Right Here, Right Now - Being Present in 2020

Photo: Fireworks

The majority of New Year’s resolutions focus on losing weight or a fresh start eating healthy. Of course eating healthy and living a lifestyle that helps you feel your best is important. However, resolutions are often restrictive and unsustainable which makes them difficult to stick to. Start the year by focusing on being truly present in your life.

Perhaps it is easier to describe what it means to not be present. When you are not present your mind is constantly pulled to what has happened in the past and what may happen in the future. When you are not aware of the present moment you miss out on appreciating all that is happening right here, right now.

We live in a fast-paced society and deal with a constant barrage of daily stressors. Every day we try to manage demands from work, growing to-do lists and expectations influenced by social media. We often pass through the present moment on our way to something else.

Research shows that present-moment awareness is associated with stress resilience and effective coping when dealing with stress1. This is incredibly important due to the cumulative effects that chronic stress can have on our health such as anxiety, digestive problems, sleep problems, heart disease and memory and concentration impairment. This study indicates that being present and aware when dealing with daily difficulties increases stress resilience and lessens the harmful impact of stressors for days after.

Here are 3 quick techniques to help you be present:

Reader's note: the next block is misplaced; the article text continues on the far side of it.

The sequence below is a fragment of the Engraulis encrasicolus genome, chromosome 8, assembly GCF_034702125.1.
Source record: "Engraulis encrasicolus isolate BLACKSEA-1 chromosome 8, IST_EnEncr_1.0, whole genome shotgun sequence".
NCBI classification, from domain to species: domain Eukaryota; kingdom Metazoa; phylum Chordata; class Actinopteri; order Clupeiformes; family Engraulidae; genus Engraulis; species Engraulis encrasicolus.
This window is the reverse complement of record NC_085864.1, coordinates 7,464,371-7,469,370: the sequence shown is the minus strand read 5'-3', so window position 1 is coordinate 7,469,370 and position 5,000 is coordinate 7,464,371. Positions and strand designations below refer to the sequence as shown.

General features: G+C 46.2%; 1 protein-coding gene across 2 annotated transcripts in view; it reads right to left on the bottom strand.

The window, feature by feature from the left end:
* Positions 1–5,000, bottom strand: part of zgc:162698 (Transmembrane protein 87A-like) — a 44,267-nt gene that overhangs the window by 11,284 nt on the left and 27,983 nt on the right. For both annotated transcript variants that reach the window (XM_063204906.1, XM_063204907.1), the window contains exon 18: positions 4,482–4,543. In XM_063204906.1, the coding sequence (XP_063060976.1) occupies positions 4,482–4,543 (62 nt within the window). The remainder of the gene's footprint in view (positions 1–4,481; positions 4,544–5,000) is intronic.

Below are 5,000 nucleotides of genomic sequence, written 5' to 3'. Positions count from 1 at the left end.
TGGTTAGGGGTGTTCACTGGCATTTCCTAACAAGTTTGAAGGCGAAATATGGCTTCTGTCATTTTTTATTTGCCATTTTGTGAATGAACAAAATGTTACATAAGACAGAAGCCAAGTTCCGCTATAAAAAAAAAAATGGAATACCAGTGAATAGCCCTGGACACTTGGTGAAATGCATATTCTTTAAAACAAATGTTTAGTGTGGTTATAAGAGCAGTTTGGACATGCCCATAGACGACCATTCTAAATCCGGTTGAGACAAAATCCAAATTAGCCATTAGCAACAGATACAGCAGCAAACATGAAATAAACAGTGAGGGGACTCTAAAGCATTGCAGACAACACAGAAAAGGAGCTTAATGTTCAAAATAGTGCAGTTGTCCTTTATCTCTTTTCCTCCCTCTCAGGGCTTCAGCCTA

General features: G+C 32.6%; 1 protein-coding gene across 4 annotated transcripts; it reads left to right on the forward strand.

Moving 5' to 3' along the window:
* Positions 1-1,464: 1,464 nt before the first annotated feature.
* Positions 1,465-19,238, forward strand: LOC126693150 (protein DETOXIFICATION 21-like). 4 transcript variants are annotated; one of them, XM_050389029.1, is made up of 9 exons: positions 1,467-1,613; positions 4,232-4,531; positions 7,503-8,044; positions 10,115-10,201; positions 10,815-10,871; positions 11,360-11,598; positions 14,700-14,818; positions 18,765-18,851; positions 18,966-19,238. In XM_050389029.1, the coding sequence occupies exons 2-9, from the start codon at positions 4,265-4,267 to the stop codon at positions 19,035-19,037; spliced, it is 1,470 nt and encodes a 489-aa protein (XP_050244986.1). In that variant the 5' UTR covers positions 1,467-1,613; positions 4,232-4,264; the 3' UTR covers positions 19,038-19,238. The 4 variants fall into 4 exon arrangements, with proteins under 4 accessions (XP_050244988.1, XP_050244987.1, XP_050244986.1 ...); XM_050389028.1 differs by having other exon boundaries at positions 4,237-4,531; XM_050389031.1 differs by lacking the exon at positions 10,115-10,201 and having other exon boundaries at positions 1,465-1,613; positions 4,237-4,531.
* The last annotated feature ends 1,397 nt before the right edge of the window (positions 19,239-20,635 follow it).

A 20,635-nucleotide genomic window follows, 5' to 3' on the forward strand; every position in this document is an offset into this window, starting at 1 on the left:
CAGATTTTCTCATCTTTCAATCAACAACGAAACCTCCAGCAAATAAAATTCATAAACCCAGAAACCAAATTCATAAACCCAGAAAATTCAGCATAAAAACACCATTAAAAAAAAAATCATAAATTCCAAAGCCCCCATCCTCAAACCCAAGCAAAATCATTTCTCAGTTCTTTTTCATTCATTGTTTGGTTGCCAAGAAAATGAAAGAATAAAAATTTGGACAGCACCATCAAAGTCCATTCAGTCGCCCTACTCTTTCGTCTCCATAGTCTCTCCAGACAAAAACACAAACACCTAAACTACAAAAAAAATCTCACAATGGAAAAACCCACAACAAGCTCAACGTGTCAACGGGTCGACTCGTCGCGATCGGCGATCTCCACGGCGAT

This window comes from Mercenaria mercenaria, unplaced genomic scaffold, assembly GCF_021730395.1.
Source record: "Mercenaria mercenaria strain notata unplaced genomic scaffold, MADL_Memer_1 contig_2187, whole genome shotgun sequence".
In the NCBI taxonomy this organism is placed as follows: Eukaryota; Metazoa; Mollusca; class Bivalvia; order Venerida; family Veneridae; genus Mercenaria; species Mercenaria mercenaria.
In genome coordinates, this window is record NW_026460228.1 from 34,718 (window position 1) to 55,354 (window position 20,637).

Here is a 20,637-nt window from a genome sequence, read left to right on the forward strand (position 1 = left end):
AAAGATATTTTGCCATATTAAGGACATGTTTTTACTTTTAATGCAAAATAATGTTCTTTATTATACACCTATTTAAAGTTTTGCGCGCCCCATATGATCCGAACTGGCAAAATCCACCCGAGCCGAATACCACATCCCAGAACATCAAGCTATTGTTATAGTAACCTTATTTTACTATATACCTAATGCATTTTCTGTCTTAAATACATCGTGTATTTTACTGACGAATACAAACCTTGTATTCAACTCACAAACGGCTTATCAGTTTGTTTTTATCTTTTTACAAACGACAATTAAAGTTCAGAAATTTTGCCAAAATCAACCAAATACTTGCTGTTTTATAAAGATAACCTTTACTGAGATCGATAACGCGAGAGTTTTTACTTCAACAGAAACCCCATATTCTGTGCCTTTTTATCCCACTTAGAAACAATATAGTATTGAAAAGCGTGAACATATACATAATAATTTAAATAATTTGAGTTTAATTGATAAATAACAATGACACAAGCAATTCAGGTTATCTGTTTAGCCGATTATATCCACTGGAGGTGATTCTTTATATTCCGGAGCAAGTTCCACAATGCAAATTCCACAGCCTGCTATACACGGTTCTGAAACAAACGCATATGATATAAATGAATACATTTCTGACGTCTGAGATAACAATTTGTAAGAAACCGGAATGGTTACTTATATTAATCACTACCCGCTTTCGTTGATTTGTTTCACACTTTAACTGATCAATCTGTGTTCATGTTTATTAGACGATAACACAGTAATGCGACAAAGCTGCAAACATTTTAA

1. Traffic Light Technique - If you are like most people, your mind is going 10 different directions while you drive; thinking about your next task, re-running the activities of your current day or thinking about what needs to done tomorrow. Stop lights are a great starter for being present because they offer us a timed moment. When you are stopped at a red light take a moment to connect to your breath—just notice the breath you draw in and the breath you breathe out. Other ideas for being present at a stoplight include noticing how relaxed or tense your shoulders are or take a moment to feel your hands on the steering wheel.
  2. Notice and Name - With this simple technique you take a moment to be present and notice and/or name what you see, smell, hear or feel. This technique helps gather scattered thoughts and give you a fresh start.
  3. Gratitude Now - Take a moment to think about what you are grateful for right now in this moment. Maybe it is as simple as hot coffee in your favorite mug or the sun shining through your window. It can be whatever brings you gratitude in this moment. This practice is two-fold, it connects you to the present moment and also shows us that at any moment you can find small bits of gratitude even if big-picture stressors aren’t resolved.

As busy as we all are, make a point to connect with yourself during the day. Being present will help positively manage stress and help you appreciate your life right here, right now.